TEPIC, Mexico, Feb 10 (Thomson Reuters Foundation) - The
mist-enshrouded cloud forest canopies dotting the mountains of
Latin America have been degraded by encroaching cities and
farms, but convincing hydropower operators to pay for their
restoration could increase water flows and boost energy
security, analysts say.
Research done for the Cloud Forest Blue Energy Mechanism, an
early-stage project being incubated by the Global Innovation Lab
for Climate Finance, indicates that restoring high-altitude
cloud forests raises the quantity and quality of water flowing
to hydropower plants, stabilising supplies and cutting
maintenance costs by reducing sediment.
“With climate change increasing, it’s all the more important
to try to see how there might be a win-win situation here... to
have (forest) restoration and improved energy security,” said
Angela Falconer, senior analyst at the Climate Policy Initiative
(CPI), which oversees the lab.
Given it could take several years for the benefits of
protecting cloud forests to trickle down to hydropower
operators, the project - proposed by green groups Conservation
International and The Nature Conservancy - envisages finding
first-stage funding from commercial lenders, donors or impact
“In the long term, the hope is you could make the real
financial case that there is a very good positive return on the
investment in terms of the increase in energy security and
availability, that will be able to pay back the initial
investment,” said Falconer.
Later on, the project - which is looking at cloud forests in
countries including Mexico, Panama, Colombia and Brazil - hopes
to convince hydropower operators and large energy users such as
mining companies to invest in the restoration and conservation
of cloud forests.
While cloud forests can be found as low as 400 metres (1,300
ft) above sea level in wet, tropical mountainous areas, this
project plans to assess areas found between 1,200 and 3,500
metres above sea level.
The International Energy Agency estimates that hydropower
provides 16 percent of the world’s energy and 85 percent of
global renewable electricity. But Latin America’s biggest
country Brazil relies on hydro-electricity for 75 percent of its
power, and Colombia for more than 70 percent.
Leonardo Sáenz, director of eco-hydrology at Conservation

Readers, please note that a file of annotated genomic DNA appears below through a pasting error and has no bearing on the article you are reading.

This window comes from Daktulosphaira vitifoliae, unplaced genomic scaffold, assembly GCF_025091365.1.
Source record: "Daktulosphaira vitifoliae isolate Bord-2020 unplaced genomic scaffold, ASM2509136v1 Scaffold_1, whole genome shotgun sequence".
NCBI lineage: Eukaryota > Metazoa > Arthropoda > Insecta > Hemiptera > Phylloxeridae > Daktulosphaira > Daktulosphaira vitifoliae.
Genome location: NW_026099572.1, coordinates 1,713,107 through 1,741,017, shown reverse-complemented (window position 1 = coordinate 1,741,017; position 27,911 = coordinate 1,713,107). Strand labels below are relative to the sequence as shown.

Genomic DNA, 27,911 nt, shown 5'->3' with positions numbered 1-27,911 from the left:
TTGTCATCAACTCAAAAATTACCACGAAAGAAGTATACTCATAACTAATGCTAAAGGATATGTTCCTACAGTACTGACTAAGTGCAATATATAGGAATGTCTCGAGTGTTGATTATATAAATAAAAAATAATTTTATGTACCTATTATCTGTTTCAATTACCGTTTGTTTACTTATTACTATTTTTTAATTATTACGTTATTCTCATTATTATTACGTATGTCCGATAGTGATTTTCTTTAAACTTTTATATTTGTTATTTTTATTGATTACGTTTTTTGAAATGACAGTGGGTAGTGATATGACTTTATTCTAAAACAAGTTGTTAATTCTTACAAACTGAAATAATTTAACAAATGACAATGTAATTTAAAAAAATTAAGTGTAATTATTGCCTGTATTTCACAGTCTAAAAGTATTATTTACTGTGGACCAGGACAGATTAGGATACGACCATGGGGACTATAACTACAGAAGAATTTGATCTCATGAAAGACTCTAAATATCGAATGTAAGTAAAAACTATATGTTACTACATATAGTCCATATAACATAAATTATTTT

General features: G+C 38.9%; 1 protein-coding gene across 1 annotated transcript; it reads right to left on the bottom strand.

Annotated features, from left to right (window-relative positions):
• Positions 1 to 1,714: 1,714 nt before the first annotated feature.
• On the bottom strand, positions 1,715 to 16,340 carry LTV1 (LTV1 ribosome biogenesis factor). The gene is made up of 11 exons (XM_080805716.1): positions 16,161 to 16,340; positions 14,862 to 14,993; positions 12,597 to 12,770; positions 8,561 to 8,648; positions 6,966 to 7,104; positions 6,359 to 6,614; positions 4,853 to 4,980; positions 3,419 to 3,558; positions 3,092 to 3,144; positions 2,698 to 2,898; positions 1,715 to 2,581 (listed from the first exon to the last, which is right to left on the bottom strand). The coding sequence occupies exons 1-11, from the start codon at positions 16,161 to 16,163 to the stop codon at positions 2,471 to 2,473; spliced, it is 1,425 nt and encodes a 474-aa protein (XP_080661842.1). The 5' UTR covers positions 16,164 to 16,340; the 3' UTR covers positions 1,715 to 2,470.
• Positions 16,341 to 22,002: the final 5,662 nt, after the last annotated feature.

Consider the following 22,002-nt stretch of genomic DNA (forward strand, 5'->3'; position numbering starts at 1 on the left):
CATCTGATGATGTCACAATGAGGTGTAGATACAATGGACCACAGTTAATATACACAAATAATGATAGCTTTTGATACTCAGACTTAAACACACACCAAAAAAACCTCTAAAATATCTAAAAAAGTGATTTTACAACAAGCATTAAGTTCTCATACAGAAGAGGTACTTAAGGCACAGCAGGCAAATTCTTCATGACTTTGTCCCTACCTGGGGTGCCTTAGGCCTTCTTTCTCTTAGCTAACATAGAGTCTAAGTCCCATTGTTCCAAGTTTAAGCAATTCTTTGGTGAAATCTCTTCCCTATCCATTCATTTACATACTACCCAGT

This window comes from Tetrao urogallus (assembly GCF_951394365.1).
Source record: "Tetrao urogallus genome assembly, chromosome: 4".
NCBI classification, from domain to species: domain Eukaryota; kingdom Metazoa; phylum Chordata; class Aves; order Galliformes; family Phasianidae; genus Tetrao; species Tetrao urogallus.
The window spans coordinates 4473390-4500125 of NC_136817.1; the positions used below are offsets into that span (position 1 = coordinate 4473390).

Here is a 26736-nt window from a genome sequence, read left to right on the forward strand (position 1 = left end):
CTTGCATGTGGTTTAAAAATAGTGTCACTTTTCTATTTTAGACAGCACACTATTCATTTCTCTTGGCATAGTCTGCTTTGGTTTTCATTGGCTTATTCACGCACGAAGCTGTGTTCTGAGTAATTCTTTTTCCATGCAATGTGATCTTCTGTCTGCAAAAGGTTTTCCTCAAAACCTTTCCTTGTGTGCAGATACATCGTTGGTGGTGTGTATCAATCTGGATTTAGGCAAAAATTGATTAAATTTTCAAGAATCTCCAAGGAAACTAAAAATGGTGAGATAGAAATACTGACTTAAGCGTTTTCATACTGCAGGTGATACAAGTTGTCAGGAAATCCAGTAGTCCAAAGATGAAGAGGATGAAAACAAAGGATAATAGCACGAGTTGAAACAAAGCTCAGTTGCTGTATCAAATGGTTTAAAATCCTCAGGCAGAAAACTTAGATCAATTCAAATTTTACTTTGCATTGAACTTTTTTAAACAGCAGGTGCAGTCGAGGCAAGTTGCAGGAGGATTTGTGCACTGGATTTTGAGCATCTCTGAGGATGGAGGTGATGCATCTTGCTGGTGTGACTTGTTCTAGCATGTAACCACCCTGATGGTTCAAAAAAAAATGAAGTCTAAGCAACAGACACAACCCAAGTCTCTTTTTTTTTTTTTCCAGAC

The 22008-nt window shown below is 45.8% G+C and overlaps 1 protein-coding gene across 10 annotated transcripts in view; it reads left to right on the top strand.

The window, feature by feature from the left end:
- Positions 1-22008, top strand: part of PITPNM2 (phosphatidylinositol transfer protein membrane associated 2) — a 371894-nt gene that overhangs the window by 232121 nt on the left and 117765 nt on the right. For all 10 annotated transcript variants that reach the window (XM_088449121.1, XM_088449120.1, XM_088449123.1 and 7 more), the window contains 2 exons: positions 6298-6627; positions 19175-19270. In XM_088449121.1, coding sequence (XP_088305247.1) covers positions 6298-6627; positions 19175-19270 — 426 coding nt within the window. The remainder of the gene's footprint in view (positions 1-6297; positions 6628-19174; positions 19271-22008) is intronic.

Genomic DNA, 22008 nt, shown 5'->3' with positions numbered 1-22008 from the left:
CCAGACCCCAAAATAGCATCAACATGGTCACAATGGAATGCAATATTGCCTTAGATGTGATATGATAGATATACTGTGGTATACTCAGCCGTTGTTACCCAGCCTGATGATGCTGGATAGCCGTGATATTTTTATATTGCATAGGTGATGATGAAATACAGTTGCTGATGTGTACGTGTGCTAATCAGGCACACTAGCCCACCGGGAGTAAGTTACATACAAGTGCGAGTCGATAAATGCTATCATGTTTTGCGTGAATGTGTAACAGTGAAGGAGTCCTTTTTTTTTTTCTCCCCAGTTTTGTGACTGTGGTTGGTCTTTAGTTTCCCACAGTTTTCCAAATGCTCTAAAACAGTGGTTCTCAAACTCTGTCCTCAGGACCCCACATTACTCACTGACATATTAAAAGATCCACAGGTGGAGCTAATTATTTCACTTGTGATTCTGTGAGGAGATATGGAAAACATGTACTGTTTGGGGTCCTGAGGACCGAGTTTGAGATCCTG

International, said his organisation had identified around 200
dams that could potentially benefit from improving the state of
cloud forests across Latin America.
“Conventionally we look at generation only in terms of
transmission lines, dam walls - these engineering things - but
we forget the source watershed, particularly when it comes to
cloud forests which are very important,” he said.
Severe droughts have affected hydropower generation in some
countries. But Sáenz explained that high-elevation cloud forests
upstream of hydropower dams will likely be able to withstand
rising temperatures as the planet warms because they will
benefit from increased moisture in the atmosphere.
“Having cloud forest back in the system helps to increase
resilience to the potential hydrological impact of climate
change,” said Sáenz.
Around 65 percent of Latin America’s original cloud forest –
equivalent to 105 million hectares (259.5 million acres) – has
already been lost, he estimated. Urban sprawl around cities such
as Bogota, Quito and San Jose is partly to blame, together with
forest-clearing for activities like agriculture and mining.
Gauging the enthusiasm of hydropower users to pay for
ecosystem services is a crucial part of the scheme, said CPI's
Falconer. A pilot could be launched by the end of the year
bringing together interested investors and organisations working
to restore cloud forest, she added.
“It’s about proving the case for potential commercial
investors to come on board,” she said.
(Reporting by Sophie Hares; editing by Megan Rowling. Please
credit the Thomson Reuters Foundation, the charitable arm of
Thomson Reuters, that covers humanitarian news, climate change,
resilience, women's rights, trafficking and property rights.